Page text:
Residents and regulars sat on the porch of and watched the sky turn from sunny and blue to dark gray in a matter of moments. Thunder cracked and streak lightning flashed across the sky, causing one coffee drinker to say, "This is like the Fourth of July!"
The rain came down hard and fast, but no one on the porch seemed to mind. Those inside the cafe came out to see the spectacle and the air was almost electrified with excitement.
Only minutes into the downpour, sounds of fire trucks' horns filled the air, as down the street and around the corner a shed had been struck by lightning and burst into flames.
Owner Michelle Peck described the moment she heard the loud BOOM! She was home with her children when they heard the noise, but the house seemed fine and the power stayed on. A few minutes later, when she looked in the backyard, her first thought was there was a sunset. She suddenly recognized the fire, called 911 and gathered up the kids and dog, and left the house.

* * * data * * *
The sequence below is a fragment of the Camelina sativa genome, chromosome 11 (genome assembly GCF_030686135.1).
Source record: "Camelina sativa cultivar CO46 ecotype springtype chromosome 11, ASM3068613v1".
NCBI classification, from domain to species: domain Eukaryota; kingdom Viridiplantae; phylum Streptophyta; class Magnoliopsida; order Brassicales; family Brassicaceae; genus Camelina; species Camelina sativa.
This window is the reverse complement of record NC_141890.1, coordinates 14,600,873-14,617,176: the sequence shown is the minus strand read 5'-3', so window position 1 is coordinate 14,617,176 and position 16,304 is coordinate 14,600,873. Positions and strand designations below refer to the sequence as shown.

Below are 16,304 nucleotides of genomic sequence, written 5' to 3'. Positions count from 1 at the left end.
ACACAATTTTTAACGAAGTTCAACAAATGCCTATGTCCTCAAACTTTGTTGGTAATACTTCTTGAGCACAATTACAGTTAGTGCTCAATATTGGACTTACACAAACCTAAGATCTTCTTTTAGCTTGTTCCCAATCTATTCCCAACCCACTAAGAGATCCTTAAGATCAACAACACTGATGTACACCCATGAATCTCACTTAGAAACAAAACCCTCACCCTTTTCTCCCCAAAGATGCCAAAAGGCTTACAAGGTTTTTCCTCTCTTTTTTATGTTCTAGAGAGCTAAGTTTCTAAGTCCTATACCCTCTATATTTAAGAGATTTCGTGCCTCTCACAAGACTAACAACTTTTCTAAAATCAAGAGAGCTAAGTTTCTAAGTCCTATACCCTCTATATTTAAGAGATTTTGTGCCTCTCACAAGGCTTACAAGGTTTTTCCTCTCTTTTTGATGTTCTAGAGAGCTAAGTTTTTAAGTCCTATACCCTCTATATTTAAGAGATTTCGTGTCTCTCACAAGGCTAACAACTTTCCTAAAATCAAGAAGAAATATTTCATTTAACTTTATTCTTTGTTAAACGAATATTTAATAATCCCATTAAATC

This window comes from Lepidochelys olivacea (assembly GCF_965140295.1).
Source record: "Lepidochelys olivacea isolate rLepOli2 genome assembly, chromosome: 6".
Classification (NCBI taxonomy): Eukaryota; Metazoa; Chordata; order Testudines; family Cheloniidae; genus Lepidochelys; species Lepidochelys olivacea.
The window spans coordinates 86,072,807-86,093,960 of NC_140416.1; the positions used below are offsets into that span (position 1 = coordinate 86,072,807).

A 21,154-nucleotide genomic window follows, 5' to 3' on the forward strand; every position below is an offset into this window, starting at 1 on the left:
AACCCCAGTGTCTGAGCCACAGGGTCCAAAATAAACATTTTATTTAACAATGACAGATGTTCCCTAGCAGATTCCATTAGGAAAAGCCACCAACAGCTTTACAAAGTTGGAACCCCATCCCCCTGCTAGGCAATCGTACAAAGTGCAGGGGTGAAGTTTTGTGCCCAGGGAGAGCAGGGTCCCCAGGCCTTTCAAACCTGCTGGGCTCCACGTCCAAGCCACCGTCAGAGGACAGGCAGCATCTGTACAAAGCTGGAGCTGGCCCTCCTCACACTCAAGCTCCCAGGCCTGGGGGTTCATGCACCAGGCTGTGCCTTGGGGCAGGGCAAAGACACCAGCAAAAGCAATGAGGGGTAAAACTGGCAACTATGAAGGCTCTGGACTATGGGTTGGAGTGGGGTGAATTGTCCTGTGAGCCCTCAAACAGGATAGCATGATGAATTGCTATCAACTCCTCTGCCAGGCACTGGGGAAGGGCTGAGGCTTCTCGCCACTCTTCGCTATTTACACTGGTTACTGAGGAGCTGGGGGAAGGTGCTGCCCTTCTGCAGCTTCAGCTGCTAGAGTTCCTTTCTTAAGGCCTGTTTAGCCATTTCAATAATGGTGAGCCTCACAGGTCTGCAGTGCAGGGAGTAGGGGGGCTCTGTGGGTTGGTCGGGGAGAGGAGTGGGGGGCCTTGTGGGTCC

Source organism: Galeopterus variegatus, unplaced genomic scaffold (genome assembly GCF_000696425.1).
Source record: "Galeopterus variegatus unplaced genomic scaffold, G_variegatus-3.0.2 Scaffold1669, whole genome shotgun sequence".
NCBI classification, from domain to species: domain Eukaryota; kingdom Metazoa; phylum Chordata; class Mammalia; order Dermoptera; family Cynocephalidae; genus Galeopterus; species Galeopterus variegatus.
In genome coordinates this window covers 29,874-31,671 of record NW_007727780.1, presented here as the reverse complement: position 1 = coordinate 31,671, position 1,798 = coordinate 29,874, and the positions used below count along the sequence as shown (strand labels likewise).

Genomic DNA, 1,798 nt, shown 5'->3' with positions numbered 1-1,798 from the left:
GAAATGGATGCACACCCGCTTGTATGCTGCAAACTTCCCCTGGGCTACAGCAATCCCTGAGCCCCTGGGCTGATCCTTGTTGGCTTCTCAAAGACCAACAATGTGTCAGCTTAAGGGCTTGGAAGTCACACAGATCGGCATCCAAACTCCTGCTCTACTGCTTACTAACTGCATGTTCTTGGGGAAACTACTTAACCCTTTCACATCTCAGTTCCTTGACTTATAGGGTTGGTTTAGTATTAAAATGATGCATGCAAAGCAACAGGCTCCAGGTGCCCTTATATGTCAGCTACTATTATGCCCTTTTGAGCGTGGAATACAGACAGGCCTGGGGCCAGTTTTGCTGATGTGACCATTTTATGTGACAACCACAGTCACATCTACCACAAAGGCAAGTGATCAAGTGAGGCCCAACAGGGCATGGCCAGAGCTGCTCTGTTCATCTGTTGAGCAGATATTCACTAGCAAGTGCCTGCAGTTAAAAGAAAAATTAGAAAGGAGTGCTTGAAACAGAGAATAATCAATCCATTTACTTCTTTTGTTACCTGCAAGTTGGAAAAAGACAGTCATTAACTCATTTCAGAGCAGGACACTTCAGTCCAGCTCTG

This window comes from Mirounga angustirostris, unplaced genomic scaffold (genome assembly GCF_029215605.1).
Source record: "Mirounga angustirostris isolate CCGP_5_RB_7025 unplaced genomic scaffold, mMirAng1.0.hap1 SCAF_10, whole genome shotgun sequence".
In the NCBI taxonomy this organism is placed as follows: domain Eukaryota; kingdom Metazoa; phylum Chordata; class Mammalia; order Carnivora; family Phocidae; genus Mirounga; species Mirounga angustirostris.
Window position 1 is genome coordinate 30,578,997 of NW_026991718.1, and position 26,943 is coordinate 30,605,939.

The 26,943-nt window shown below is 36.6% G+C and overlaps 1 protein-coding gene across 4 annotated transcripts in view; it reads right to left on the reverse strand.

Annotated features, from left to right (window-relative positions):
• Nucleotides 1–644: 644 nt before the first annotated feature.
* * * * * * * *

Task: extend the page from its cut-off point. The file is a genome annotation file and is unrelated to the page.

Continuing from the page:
Although the fire was outside, the event had shaken her up, and as tears rolled from her eyes, she said the entire event had truly frightened her and her children.
Assistant Fire Chief Scott Warner said this was the second shed this week that had been destroyed by lightning.
At about the same time, along Route 302 (at Linda Lane) heading into Newtown, a large tree branch had brought down wires causing an electrical fire. Sgt. Bruce Ross of the sat in his car at Route 302 heading off traffic going toward Bethel. As he got out of the car, he asked, referring to the fact that the ground was electrified from the downed wires, "Can you feel it in your legs? The tingling?"
A CL&P worker said later, "If you can feel the tingling from downed wires, you are too close."
Approximately an hour later, CL&P workers were on the scene, grounding the wires, and then restringing them in the continuing rain.
According to Mitch Gross, CL&P spokesman, the storm hit Litchfield and Fairfield counties the hardest. The bad news was that Bethel and Newtown saw relatively significant power outages. At their peak, Bethel had 12% of town without power while Newtown had 5% out. The good news, Gross, said, there were plenty of trucks to come quickly to their aid.
As of 8:15 a.m., there was still one Bethel customer without power and 15 in Newtown.